With eight seconds left on the clock in double overtime and a one-point deficit for Texas, junior guard Kerwin Roach II drove right and threw up a long runner in a desperate, final look.
But like so many of Texas’ shots on Monday evening, the floater fell short and Baylor grabbed the rebound.
Baylor 74, Texas 73.
It was a pivotal loss for a sliding Texas team that dampened any hopes of making the NCAA Tournament. After posting an impressive 11–2 home record through its first 13 games, Texas has now dropped back-to-back games at the Frank Erwin Center for the first time this season.
“They are really upset,” Texas head coach Shaka Smart said. “And some of these guys are really angry, because some of those guys put their egos aside and came together in terms of attacking and battling. But obviously we came up one stop short.”
Live from The Erwin Center as Texas drops its third straight game to Baylor, 74-73. https://t.co/P1ADdi49iJ
— Daily Texan Sports (@texansports) February 13, 2018
Texas missed 11 of its first 12 shots as Baylor took an early 13-6 lead.
The Longhorns rank at the bottom of the Big 12 in 3-point shooting, a fact that Baylor took full advantage of in the opening half. Even with freshman guard Jase Febres — the team’s top marksman from three — back in the starting lineup, Texas shot a miserable 2-of-11 in the first half from deep.
The Longhorns converted on just one field goal at the midway point of the half. And even then, the points came on contested mid-range jumpers. The offense was flat.
With under 10 minutes to play in the first half, Baylor scored on an easy layup off an inbound pass, forcing Texas head coach Shaka Smart to burn a timeout. That break proved to be the turning point of the opening period.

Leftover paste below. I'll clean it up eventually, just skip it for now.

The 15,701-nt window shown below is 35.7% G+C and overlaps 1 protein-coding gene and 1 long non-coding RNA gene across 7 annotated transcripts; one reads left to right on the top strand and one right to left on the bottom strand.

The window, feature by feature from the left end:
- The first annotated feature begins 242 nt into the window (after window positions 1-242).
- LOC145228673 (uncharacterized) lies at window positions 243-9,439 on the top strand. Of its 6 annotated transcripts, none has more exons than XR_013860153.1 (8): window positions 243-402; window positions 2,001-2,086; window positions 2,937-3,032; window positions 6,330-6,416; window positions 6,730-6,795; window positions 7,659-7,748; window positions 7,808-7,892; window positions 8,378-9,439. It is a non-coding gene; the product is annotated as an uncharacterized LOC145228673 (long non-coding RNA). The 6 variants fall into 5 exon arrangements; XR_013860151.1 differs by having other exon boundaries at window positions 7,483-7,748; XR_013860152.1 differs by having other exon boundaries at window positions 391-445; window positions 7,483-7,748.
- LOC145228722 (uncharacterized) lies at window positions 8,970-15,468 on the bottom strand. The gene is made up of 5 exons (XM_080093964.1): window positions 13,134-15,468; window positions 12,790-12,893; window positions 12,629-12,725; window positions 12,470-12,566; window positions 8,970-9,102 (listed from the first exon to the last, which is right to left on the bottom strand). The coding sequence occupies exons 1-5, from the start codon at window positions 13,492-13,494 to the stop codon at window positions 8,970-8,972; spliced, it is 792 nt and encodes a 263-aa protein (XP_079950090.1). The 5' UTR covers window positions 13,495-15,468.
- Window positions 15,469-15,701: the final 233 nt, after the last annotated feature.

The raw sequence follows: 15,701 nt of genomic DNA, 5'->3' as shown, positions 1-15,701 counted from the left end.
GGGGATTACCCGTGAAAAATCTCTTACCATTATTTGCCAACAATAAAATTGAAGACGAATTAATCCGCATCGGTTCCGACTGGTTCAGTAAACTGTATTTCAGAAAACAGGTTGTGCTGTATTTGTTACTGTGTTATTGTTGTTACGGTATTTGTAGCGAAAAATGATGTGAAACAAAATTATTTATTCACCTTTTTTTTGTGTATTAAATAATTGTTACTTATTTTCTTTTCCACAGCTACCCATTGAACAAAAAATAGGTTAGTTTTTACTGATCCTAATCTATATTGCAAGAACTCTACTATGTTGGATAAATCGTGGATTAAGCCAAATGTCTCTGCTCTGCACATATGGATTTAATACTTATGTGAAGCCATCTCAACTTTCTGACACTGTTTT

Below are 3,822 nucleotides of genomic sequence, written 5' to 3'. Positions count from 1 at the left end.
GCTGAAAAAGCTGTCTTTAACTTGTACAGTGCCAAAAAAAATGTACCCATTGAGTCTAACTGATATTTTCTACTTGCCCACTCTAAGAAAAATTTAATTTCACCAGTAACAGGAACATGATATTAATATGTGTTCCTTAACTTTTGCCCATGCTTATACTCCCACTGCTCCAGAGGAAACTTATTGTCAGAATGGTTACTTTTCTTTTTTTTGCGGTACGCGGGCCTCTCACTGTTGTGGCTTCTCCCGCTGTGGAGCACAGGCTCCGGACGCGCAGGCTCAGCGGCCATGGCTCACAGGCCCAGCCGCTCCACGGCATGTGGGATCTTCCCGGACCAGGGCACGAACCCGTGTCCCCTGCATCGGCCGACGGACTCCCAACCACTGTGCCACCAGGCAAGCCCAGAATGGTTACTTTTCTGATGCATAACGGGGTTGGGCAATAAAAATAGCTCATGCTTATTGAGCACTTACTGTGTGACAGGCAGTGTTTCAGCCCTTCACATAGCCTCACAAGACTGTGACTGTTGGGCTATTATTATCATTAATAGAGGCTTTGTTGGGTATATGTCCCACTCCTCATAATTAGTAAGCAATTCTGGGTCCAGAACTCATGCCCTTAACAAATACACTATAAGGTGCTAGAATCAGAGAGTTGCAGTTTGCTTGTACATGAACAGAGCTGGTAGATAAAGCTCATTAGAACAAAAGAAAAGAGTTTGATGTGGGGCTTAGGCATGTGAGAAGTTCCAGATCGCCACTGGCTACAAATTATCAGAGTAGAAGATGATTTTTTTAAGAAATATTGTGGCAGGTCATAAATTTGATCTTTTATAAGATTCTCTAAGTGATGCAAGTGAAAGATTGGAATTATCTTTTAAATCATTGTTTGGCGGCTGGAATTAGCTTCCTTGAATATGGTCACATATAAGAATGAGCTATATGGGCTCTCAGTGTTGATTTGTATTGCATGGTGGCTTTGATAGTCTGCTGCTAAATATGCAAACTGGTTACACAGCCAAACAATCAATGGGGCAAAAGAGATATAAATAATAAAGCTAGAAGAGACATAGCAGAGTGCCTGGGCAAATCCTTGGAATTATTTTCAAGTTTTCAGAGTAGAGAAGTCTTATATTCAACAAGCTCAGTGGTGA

“Particularly in the first half, they didn’t let (poor shooting) get them down,” Smart said. “We had some good looks we didn’t make. We got the ball inside pretty well a few times where we didn’t put it away. That happened a couple times.”
Out of the timeout a three by junior guard Eric Davis Jr. gave Texas a badly needed spark. Roach got a dunk off a steal, then freshman forward Mo Bamba brought the crowd to its feet with a thunderous dunk off the lob from the junior guard to cut the lead to one.
Moments later, the same duo connected on an identical, yet even more spectacular, alley-oop, and Texas took its first lead since the opening seconds.
The two teams traded baskets and entered halftime separated by a single possession, with the Bears clinging to a two-point advantage.
The Longhorns missed four uncontested shots from behind the arc to open the second half, including an airball from Davis as Baylor jumped out to an early five-point lead.
But it was Bamba who set the tone again for Texas. A huge rejection on Baylor forward Jo Lual-Acuil Jr. led to a layup on the other end for Bamba — Texas’ first points of the second half after nearly five minutes.
Baylor maintained a two-possession advantage until the 11-minute mark. Whether it was mismatches or a lack of effort from Texas, the Bears had little trouble abusing the Longhorns on both ends of the court. Texas looked deflated as Baylor pressed the attack, pulling ahead by eight with four minutes to play.
But the Texas players kept grinding. On the heels of a technical foul by Baylor, a late three from freshman guard Matt Coleman and a scoop layup under the rim brought the Longhorns within one with 30 seconds left in regulation. Moments later, Coleman went to the line, calmly hitting two free throws to tie the game for the Longhorns at 56.
Baylor missed a final look from deep as the two teams headed into overtime. Neither squad was able to command an advantage in the ensuing five minutes. After a pair of free throws from Roach tied the game at 64, the two teams headed into a second overtime period.
Again both teams failed to create any meaningful separation.
Texas and Baylor traded layups on both ends as time ran down. With under 15 seconds to play, Baylor took a one-point lead on a dunk inside.
“I knew that Mo was going to block the shot, and I was just hoping for a good miss,” Lual-Acuil Jr. said. “And thankfully I went up and I got it.”
The late runner by Roach proved just off the mark, and Texas (15–11, 5–8 Big 12) saw its postseason hopes suffer a massive blow in disappointing fashion.
“Slow starts make it tough,” Smart said. “That being said, our guys battled and forced overtime, forced double overtime. But even as we took the lead, they weren’t able to stop them.”